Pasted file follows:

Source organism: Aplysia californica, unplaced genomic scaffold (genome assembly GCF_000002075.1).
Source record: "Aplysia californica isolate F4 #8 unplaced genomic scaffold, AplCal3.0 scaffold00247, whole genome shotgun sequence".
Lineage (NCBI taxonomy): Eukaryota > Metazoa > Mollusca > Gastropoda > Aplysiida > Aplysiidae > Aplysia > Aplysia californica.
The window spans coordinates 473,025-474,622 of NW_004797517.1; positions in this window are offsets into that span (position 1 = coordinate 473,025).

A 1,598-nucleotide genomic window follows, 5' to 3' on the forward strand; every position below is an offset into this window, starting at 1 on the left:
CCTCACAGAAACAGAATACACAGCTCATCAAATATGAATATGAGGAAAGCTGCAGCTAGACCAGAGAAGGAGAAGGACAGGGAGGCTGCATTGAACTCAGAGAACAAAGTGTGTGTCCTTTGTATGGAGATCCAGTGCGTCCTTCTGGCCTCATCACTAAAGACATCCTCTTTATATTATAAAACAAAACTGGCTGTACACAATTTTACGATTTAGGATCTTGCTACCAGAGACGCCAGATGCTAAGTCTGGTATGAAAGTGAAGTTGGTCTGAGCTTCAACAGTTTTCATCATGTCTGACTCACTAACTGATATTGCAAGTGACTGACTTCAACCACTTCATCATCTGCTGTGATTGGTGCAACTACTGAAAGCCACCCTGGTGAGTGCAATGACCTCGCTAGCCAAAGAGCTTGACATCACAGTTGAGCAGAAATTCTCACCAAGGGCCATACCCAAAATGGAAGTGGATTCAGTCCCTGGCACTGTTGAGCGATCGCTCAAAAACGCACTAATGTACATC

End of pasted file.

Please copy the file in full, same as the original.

Source organism: Aplysia californica, unplaced genomic scaffold (genome assembly GCF_000002075.1).
Source record: "Aplysia californica isolate F4 #8 unplaced genomic scaffold, AplCal3.0 scaffold00247, whole genome shotgun sequence".
Lineage (NCBI taxonomy): Eukaryota > Metazoa > Mollusca > Gastropoda > Aplysiida > Aplysiidae > Aplysia > Aplysia californica.
The window spans coordinates 473,025-474,622 of NW_004797517.1; positions in this window are offsets into that span (position 1 = coordinate 473,025).

A 1,598-nucleotide genomic window follows, 5' to 3' on the forward strand; every position below is an offset into this window, starting at 1 on the left:
CCTCACAGAAACAGAATACACAGCTCATCAAATATGAATATGAGGAAAGCTGCAGCTAGACCAGAGAAGGAGAAGGACAGGGAGGCTGCATTGAACTCAGAGAACAAAGTGTGTGTCCTTTGTATGGAGATCCAGTGCGTCCTTCTGGCCTCATCACTAAAGACATCCTCTTTATATTATAAAACAAAACTGGCTGTACACAATTTTACGATTTAGGATCTTGCTACCAGAGACGCCAGATGCTAAGTCTGGTATGAAAGTGAAGTTGGTCTGAGCTTCAACAGTTTTCATCATGTCTGACTCACTAACTGATATTGCAAGTGACTGACTTCAACCACTTCATCATCTGCTGTGATTGGTGCAACTACTGAAAGCCACCCTGGTGAGTGCAATGACCTCGCTAGCCAAAGAGCTTGACATCACAGTTGAGCAGAAATTCTCACCAAGGGCCATACCCAAAATGGAAGTGGATTCAGTCCCTGGCACTGTTGAGCGATCGCTCAAAAACGCACTAATGTACATC